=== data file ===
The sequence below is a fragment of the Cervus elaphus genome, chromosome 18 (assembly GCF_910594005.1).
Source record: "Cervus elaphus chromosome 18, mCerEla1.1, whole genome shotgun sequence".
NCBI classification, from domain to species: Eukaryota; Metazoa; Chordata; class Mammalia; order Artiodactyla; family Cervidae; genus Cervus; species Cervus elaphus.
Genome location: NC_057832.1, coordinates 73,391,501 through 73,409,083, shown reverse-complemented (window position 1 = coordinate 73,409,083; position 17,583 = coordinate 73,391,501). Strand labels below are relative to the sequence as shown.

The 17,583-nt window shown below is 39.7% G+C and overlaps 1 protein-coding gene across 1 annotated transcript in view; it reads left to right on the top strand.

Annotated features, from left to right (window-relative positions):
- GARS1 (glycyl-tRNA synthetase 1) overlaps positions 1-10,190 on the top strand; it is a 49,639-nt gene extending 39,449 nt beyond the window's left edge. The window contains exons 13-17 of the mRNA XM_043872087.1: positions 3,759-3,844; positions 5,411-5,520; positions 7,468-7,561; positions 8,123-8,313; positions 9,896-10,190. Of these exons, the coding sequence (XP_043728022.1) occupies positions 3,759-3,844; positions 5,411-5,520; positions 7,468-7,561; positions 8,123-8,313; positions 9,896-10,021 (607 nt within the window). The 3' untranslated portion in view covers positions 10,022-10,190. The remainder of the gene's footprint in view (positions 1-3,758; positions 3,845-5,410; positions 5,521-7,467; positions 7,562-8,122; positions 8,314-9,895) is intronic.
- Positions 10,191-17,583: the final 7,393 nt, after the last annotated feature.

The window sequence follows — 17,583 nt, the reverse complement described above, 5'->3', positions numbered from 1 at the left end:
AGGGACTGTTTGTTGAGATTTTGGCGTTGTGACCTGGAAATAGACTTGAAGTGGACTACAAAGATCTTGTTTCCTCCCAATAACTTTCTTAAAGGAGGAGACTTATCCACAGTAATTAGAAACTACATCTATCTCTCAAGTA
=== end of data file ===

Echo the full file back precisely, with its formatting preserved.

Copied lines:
The sequence below is a fragment of the Cervus elaphus genome, chromosome 18 (assembly GCF_910594005.1).
Source record: "Cervus elaphus chromosome 18, mCerEla1.1, whole genome shotgun sequence".
NCBI classification, from domain to species: Eukaryota; Metazoa; Chordata; class Mammalia; order Artiodactyla; family Cervidae; genus Cervus; species Cervus elaphus.
Genome location: NC_057832.1, coordinates 73,391,501 through 73,409,083, shown reverse-complemented (window position 1 = coordinate 73,409,083; position 17,583 = coordinate 73,391,501). Strand labels below are relative to the sequence as shown.

The 17,583-nt window shown below is 39.7% G+C and overlaps 1 protein-coding gene across 1 annotated transcript in view; it reads left to right on the top strand.

Annotated features, from left to right (window-relative positions):
- GARS1 (glycyl-tRNA synthetase 1) overlaps positions 1-10,190 on the top strand; it is a 49,639-nt gene extending 39,449 nt beyond the window's left edge. The window contains exons 13-17 of the mRNA XM_043872087.1: positions 3,759-3,844; positions 5,411-5,520; positions 7,468-7,561; positions 8,123-8,313; positions 9,896-10,190. Of these exons, the coding sequence (XP_043728022.1) occupies positions 3,759-3,844; positions 5,411-5,520; positions 7,468-7,561; positions 8,123-8,313; positions 9,896-10,021 (607 nt within the window). The 3' untranslated portion in view covers positions 10,022-10,190. The remainder of the gene's footprint in view (positions 1-3,758; positions 3,845-5,410; positions 5,521-7,467; positions 7,562-8,122; positions 8,314-9,895) is intronic.
- Positions 10,191-17,583: the final 7,393 nt, after the last annotated feature.

The window sequence follows — 17,583 nt, the reverse complement described above, 5'->3', positions numbered from 1 at the left end:
AGGGACTGTTTGTTGAGATTTTGGCGTTGTGACCTGGAAATAGACTTGAAGTGGACTACAAAGATCTTGTTTCCTCCCAATAACTTTCTTAAAGGAGGAGACTTATCCACAGTAATTAGAAACTACATCTATCTCTCAAGTA